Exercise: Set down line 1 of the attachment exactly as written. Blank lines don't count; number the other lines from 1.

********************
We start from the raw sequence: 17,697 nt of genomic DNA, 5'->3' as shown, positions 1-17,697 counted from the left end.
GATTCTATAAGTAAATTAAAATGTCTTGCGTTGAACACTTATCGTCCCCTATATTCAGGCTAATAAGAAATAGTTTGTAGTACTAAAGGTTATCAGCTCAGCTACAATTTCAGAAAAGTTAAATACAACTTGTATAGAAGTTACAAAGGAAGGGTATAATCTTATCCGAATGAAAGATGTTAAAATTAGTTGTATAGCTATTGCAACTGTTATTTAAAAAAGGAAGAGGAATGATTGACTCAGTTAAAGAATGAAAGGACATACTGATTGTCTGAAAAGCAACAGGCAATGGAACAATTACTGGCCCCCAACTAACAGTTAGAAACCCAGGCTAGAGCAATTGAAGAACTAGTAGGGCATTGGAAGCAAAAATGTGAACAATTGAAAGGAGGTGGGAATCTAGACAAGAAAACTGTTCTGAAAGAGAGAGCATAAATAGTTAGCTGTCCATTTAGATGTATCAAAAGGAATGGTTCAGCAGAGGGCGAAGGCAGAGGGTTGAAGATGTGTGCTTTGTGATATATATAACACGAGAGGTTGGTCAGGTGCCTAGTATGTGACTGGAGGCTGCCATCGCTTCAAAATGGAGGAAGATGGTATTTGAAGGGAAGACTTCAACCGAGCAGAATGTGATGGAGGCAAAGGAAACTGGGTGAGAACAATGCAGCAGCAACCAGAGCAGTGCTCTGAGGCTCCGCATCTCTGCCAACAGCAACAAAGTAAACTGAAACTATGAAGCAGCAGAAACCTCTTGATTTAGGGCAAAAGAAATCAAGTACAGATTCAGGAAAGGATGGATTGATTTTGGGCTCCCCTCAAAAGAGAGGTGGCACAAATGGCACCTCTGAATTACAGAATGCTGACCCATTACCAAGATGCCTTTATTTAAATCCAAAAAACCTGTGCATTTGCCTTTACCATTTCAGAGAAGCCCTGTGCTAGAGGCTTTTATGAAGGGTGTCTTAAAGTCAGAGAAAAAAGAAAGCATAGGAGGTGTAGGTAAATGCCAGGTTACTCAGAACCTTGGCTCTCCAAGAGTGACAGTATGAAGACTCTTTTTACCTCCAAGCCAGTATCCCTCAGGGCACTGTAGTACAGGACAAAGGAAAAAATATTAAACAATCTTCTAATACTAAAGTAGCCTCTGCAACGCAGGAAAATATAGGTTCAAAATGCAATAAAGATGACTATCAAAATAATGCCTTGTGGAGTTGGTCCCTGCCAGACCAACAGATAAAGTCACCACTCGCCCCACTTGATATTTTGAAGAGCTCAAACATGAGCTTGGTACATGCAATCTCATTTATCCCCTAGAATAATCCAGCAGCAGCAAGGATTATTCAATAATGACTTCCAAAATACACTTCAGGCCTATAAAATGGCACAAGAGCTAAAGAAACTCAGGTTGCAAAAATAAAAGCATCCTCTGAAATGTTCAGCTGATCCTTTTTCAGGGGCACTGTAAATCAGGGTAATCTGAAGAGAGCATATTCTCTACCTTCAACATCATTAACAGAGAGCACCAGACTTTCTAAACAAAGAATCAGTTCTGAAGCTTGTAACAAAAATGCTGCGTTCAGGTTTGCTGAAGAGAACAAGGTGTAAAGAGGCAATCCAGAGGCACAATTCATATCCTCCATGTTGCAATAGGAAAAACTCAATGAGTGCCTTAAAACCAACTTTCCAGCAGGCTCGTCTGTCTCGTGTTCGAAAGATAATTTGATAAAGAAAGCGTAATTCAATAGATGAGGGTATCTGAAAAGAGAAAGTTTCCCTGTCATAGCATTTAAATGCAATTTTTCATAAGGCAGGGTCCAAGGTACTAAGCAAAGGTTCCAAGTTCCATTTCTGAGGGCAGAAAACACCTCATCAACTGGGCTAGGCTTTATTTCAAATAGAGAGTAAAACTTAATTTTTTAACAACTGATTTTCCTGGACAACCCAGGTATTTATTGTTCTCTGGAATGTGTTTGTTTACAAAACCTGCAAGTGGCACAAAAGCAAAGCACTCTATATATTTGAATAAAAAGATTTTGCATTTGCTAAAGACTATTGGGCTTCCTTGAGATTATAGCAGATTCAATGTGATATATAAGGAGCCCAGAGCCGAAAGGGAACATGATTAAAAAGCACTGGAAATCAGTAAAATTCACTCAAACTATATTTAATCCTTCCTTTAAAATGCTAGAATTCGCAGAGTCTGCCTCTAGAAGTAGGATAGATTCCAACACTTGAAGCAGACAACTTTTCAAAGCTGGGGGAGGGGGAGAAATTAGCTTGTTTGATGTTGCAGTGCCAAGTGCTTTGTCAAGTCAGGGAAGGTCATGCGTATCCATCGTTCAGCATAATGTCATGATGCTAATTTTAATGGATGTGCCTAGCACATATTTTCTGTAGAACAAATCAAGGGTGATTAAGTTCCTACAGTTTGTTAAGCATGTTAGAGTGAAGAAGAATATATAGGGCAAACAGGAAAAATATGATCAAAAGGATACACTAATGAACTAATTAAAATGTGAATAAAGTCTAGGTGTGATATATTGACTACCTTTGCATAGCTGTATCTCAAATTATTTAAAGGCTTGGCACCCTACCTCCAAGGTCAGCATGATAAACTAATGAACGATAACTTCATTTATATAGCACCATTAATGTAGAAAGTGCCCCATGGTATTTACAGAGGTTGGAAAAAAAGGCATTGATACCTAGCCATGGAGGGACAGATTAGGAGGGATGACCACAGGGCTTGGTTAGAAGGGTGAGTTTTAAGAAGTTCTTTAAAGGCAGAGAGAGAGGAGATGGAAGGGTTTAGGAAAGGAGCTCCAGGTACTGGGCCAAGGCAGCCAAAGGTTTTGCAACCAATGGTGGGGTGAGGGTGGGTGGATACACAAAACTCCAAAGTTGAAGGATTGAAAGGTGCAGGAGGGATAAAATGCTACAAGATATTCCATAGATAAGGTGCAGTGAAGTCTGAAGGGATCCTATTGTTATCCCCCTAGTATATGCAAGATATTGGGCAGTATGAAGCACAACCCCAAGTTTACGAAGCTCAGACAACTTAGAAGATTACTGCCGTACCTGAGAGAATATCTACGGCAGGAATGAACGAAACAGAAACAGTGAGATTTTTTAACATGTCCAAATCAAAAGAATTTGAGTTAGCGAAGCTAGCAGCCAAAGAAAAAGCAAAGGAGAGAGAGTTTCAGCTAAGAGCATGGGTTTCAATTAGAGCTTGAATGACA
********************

We start from the raw sequence: 17,697 nt of genomic DNA, 5'->3' as shown, positions 1-17,697 counted from the left end.